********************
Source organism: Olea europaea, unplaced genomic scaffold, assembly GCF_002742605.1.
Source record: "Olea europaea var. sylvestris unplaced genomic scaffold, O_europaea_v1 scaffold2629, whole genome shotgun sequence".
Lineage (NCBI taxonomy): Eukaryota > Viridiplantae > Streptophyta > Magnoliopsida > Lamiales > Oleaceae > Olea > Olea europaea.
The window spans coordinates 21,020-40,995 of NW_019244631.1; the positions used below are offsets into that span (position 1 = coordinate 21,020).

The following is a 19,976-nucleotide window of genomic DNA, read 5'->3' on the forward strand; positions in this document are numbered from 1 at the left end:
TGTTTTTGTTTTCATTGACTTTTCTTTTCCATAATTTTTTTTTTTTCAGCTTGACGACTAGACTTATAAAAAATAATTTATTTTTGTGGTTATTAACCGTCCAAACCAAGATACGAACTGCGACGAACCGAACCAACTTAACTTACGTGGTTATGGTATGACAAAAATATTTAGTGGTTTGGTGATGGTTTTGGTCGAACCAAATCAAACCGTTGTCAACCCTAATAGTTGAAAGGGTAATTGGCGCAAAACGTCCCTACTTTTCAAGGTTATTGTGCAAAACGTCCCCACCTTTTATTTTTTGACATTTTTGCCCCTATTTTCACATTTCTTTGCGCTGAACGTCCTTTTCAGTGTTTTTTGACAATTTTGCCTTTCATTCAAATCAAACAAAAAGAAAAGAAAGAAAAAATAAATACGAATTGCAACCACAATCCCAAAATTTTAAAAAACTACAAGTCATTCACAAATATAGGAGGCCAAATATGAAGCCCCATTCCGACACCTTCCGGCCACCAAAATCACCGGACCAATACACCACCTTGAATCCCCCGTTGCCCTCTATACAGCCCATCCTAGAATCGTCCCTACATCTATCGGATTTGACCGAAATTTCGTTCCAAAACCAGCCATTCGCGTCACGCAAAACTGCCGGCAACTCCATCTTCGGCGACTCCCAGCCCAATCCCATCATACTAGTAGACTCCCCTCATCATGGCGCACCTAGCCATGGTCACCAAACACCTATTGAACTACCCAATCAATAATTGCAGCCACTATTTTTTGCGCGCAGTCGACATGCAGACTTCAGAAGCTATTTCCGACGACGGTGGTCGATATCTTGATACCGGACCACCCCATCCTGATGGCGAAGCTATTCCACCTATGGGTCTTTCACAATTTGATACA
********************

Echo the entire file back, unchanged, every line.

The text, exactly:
Source organism: Olea europaea, unplaced genomic scaffold, assembly GCF_002742605.1.
Source record: "Olea europaea var. sylvestris unplaced genomic scaffold, O_europaea_v1 scaffold2629, whole genome shotgun sequence".
Lineage (NCBI taxonomy): Eukaryota > Viridiplantae > Streptophyta > Magnoliopsida > Lamiales > Oleaceae > Olea > Olea europaea.
The window spans coordinates 21,020-40,995 of NW_019244631.1; the positions used below are offsets into that span (position 1 = coordinate 21,020).

The following is a 19,976-nucleotide window of genomic DNA, read 5'->3' on the forward strand; positions in this document are numbered from 1 at the left end:
TGTTTTTGTTTTCATTGACTTTTCTTTTCCATAATTTTTTTTTTTTCAGCTTGACGACTAGACTTATAAAAAATAATTTATTTTTGTGGTTATTAACCGTCCAAACCAAGATACGAACTGCGACGAACCGAACCAACTTAACTTACGTGGTTATGGTATGACAAAAATATTTAGTGGTTTGGTGATGGTTTTGGTCGAACCAAATCAAACCGTTGTCAACCCTAATAGTTGAAAGGGTAATTGGCGCAAAACGTCCCTACTTTTCAAGGTTATTGTGCAAAACGTCCCCACCTTTTATTTTTTGACATTTTTGCCCCTATTTTCACATTTCTTTGCGCTGAACGTCCTTTTCAGTGTTTTTTGACAATTTTGCCTTTCATTCAAATCAAACAAAAAGAAAAGAAAGAAAAAATAAATACGAATTGCAACCACAATCCCAAAATTTTAAAAAACTACAAGTCATTCACAAATATAGGAGGCCAAATATGAAGCCCCATTCCGACACCTTCCGGCCACCAAAATCACCGGACCAATACACCACCTTGAATCCCCCGTTGCCCTCTATACAGCCCATCCTAGAATCGTCCCTACATCTATCGGATTTGACCGAAATTTCGTTCCAAAACCAGCCATTCGCGTCACGCAAAACTGCCGGCAACTCCATCTTCGGCGACTCCCAGCCCAATCCCATCATACTAGTAGACTCCCCTCATCATGGCGCACCTAGCCATGGTCACCAAACACCTATTGAACTACCCAATCAATAATTGCAGCCACTATTTTTTGCGCGCAGTCGACATGCAGACTTCAGAAGCTATTTCCGACGACGGTGGTCGATATCTTGATACCGGACCACCCCATCCTGATGGCGAAGCTATTCCACCTATGGGTCTTTCACAATTTGATACA